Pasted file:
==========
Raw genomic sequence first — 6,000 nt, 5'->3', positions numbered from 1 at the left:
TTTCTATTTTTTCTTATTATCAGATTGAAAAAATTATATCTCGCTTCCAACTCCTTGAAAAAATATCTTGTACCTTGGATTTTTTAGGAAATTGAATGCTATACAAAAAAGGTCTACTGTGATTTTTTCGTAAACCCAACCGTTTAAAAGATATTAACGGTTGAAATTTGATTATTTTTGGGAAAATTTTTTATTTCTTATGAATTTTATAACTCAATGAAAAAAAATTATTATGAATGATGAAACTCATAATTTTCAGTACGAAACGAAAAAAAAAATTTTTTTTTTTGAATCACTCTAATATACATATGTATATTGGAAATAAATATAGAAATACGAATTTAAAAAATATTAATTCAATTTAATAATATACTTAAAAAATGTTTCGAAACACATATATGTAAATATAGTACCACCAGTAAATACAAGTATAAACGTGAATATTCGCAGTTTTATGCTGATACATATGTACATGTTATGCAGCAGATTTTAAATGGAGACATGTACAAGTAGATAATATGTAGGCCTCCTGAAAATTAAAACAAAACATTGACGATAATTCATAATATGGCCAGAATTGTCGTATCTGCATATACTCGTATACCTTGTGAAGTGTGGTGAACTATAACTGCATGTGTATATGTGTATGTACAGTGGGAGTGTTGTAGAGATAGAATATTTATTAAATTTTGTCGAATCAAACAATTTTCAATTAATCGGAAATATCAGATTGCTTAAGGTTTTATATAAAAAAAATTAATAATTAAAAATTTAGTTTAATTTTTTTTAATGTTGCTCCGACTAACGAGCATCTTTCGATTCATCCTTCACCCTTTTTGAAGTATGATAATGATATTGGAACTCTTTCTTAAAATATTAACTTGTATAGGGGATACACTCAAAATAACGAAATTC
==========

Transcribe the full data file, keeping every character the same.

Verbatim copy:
Raw genomic sequence first — 6,000 nt, 5'->3', positions numbered from 1 at the left:
TTTCTATTTTTTCTTATTATCAGATTGAAAAAATTATATCTCGCTTCCAACTCCTTGAAAAAATATCTTGTACCTTGGATTTTTTAGGAAATTGAATGCTATACAAAAAAGGTCTACTGTGATTTTTTCGTAAACCCAACCGTTTAAAAGATATTAACGGTTGAAATTTGATTATTTTTGGGAAAATTTTTTATTTCTTATGAATTTTATAACTCAATGAAAAAAAATTATTATGAATGATGAAACTCATAATTTTCAGTACGAAACGAAAAAAAAAATTTTTTTTTTTGAATCACTCTAATATACATATGTATATTGGAAATAAATATAGAAATACGAATTTAAAAAATATTAATTCAATTTAATAATATACTTAAAAAATGTTTCGAAACACATATATGTAAATATAGTACCACCAGTAAATACAAGTATAAACGTGAATATTCGCAGTTTTATGCTGATACATATGTACATGTTATGCAGCAGATTTTAAATGGAGACATGTACAAGTAGATAATATGTAGGCCTCCTGAAAATTAAAACAAAACATTGACGATAATTCATAATATGGCCAGAATTGTCGTATCTGCATATACTCGTATACCTTGTGAAGTGTGGTGAACTATAACTGCATGTGTATATGTGTATGTACAGTGGGAGTGTTGTAGAGATAGAATATTTATTAAATTTTGTCGAATCAAACAATTTTCAATTAATCGGAAATATCAGATTGCTTAAGGTTTTATATAAAAAAAATTAATAATTAAAAATTTAGTTTAATTTTTTTTAATGTTGCTCCGACTAACGAGCATCTTTCGATTCATCCTTCACCCTTTTTGAAGTATGATAATGATATTGGAACTCTTTCTTAAAATATTAACTTGTATAGGGGATACACTCAAAATAACGAAATTC